United States District Court, W.D. Washington, Seattle
ORDER GRANTING IN PART AND DENYING IN PART
PLAINTIFF'S MOTION TO COMPEL
Honorable Richard A. Jones United States District
matter is before the Court on Plaintiffs motions to compel.
Dkt. # 44. For the reasons below, the Court GRANTS in
part and DENIES in part the
Bluetooth SIG, Inc. ("Plaintiff or "SIG") owns
trademarks for BLUETOOTH, BLUETOOTH & B Design, and
"B Design" (collectively, the "BLUETOOTH
Marks"). Dkt. # 44. To date, the SIG has granted
licenses to use the BLUETOOTH Marks to more than 34, 000
member companies. Id.
FCA U.S. LLC ("Defendant" or "FCA") is a
North American automotive manufacturer of brands such as
Fiat, Chrysler, Dodge, Jeep, and Ram. Id. FCA claims
that among the myriad of components in its automobiles are
radio head unit components, some of which are
Bluetooth-enabled. Id. FCA claims to have purchased
these radio head unit components from various third-party
suppliers that had already secured licenses from SIG.
brings claims against FCA for (i) trademark infringement,
counterfeiting, and dilution; (ii) unfair competition; (iii)
and violations of the Washington Consumer Protection Act.
Dkt. # 1. On December 10, 2018, SIG propounded its First Set
of Requests for Production on FCA, and requested, among other
things, the production of financial documents reflecting
FCA's wholesale and retail fees or prices charged for its
products, FCA's gross sales revenues, profits, and costs,
and FCA's volume for each unit sold on a monthly basis
since each such good or service was first offered using the
SIG's marks (the "Requested Documents"). Dkt. #
44. The parties dispute the relevance of the requested
Court has broad discretion to control discovery. Avila v.
Willits Envtl. Remediation Trust, 633 F.3d 828, 833 (9th
Cir. 2011). That discretion is guided by several principles.
Most importantly, the scope of discovery is broad. A party
must respond to any relevant discovery request that is not
privileged and that is "reasonably calculated to lead to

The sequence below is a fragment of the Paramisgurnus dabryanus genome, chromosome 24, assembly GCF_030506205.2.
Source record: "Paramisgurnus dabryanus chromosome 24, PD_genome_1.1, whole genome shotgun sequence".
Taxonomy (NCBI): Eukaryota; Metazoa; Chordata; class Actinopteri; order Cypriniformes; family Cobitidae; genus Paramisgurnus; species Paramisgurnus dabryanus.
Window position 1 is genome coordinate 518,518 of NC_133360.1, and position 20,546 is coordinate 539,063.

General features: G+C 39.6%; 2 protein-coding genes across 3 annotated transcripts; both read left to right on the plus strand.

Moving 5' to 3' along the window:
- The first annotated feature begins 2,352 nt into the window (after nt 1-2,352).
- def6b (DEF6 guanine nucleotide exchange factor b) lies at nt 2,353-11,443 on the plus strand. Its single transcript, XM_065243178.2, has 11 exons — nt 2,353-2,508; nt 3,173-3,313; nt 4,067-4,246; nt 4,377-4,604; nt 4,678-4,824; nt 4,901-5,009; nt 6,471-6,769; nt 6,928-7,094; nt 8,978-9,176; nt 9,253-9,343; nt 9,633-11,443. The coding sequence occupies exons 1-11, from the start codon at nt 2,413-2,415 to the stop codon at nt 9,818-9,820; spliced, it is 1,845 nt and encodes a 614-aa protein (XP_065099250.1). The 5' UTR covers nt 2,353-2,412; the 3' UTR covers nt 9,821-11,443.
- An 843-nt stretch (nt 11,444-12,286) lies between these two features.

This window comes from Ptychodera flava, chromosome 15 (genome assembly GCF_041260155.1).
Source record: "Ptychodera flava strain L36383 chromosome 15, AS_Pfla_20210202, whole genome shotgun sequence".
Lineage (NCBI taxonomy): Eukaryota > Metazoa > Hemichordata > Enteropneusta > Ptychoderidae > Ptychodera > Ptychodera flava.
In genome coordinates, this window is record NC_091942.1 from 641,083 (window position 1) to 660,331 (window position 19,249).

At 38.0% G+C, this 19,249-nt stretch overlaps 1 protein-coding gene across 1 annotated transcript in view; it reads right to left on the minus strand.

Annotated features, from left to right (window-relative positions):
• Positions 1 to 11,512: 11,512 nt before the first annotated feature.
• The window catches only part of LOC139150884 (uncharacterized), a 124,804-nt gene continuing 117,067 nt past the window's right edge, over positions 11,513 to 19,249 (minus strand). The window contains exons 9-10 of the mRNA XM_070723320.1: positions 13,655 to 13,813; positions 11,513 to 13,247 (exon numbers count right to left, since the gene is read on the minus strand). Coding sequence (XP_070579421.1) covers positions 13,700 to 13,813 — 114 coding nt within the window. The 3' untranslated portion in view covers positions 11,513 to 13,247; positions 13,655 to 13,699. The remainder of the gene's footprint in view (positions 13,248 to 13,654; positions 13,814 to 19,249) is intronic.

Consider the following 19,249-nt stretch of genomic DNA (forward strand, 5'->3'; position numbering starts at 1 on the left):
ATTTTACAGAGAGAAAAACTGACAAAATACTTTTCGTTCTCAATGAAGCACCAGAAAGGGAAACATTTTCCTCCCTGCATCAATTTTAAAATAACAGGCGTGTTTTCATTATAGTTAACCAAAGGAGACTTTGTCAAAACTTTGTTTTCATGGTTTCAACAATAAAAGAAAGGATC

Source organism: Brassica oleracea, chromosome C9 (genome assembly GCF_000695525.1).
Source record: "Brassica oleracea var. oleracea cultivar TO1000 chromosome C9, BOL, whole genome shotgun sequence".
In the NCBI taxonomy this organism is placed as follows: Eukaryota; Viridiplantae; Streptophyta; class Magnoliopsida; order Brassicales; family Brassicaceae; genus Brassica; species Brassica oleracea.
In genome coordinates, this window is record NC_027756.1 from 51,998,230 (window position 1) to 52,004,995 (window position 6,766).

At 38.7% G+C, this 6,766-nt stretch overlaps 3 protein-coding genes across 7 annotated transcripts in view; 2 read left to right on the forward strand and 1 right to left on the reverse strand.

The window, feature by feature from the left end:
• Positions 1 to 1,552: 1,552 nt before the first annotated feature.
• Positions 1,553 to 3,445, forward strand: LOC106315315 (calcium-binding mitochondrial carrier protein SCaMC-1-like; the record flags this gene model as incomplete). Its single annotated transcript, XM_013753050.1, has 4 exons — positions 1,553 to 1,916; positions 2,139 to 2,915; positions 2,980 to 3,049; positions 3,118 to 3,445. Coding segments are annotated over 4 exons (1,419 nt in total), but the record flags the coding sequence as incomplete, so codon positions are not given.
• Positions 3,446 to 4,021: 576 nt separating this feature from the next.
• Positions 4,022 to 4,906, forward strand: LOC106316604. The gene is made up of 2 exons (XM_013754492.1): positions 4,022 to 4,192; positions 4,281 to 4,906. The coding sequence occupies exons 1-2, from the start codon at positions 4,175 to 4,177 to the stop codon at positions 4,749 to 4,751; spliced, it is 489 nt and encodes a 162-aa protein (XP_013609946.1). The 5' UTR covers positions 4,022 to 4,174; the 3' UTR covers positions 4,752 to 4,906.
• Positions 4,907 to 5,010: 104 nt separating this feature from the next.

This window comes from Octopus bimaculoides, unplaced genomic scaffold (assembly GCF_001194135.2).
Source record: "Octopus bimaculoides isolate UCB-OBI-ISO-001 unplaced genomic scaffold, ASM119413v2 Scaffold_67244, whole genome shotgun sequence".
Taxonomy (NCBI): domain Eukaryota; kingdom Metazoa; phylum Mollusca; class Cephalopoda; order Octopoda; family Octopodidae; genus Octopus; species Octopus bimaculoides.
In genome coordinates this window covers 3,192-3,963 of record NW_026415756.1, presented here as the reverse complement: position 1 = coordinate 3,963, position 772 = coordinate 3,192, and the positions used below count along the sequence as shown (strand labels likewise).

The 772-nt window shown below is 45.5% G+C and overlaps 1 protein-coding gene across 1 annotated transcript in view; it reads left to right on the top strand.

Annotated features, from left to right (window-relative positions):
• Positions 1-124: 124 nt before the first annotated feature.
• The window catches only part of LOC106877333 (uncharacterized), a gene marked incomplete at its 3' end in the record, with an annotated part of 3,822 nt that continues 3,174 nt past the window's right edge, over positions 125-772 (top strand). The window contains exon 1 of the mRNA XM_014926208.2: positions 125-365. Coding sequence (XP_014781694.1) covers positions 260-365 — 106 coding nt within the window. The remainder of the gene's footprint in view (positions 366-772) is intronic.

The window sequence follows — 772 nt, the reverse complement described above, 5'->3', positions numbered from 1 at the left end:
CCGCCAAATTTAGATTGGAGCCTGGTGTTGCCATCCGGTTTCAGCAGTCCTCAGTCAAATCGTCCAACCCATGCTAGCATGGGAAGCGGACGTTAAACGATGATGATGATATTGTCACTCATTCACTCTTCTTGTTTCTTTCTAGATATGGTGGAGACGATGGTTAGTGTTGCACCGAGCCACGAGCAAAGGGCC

the discovery of admissible evidence." Fed.R.Civ.P.
26(b)(1). The Court, however, must limit discovery where it
can be obtained from some other source that is more
convenient, less burdensome, or less expensive, or where its
"burden or expense . . . outweighs its likely benefit,
considering the needs of the case, the amount in controversy,
the parties' resources, the importance of the issues at
stake in the action, and the importance of the discovery in
resolving these issues." Fed.R.Civ.P. 26(b)(2)(C)(i),
Disputed Discovery Request
Request for Production No. 5
Request for Production ("RFP") No. 5, SIG seeks
"DOCUMENTS sufficient to show the wholesale and retail
fees or prices charged for each of YOUR GOODS AND
SERVICES." Dkt. # 44 at 5.
SIG claims that documents relating to the wholesale and
retail fees or prices charged by FCA for its products are
integral to the SIG's ability to perform an accounting
and compute its damages. Id. at 6. FCA objects to
this request for production, arguing that discovery of
FCA's financial information as to its automobiles is not
proportional to the needs of the case. Id. at 7-8.
The Court disagrees with FCA's assertion that SIG may not
be awarded discovery without first presenting evidence of the
"commercial magnetism" of the BLUETOOTH marks.
Id. FCA appears to admit the use of BLUETOOTH marks
to inform consumers that the radio head unit components
installed in FCA's automobiles use Bluetooth technology.
Id. The prices charged by FCA for products alleged
to be using or advertising the use of BLUETOOTH-equipped
products is reasonably relevant to SIG's claims.
Fed.R.Civ.P. 26(b)(1). However, the Court will DENY SIG's
motion to compel production because RFP No. 5, as written, is
overly broad and unduly burdensome.
Request for ...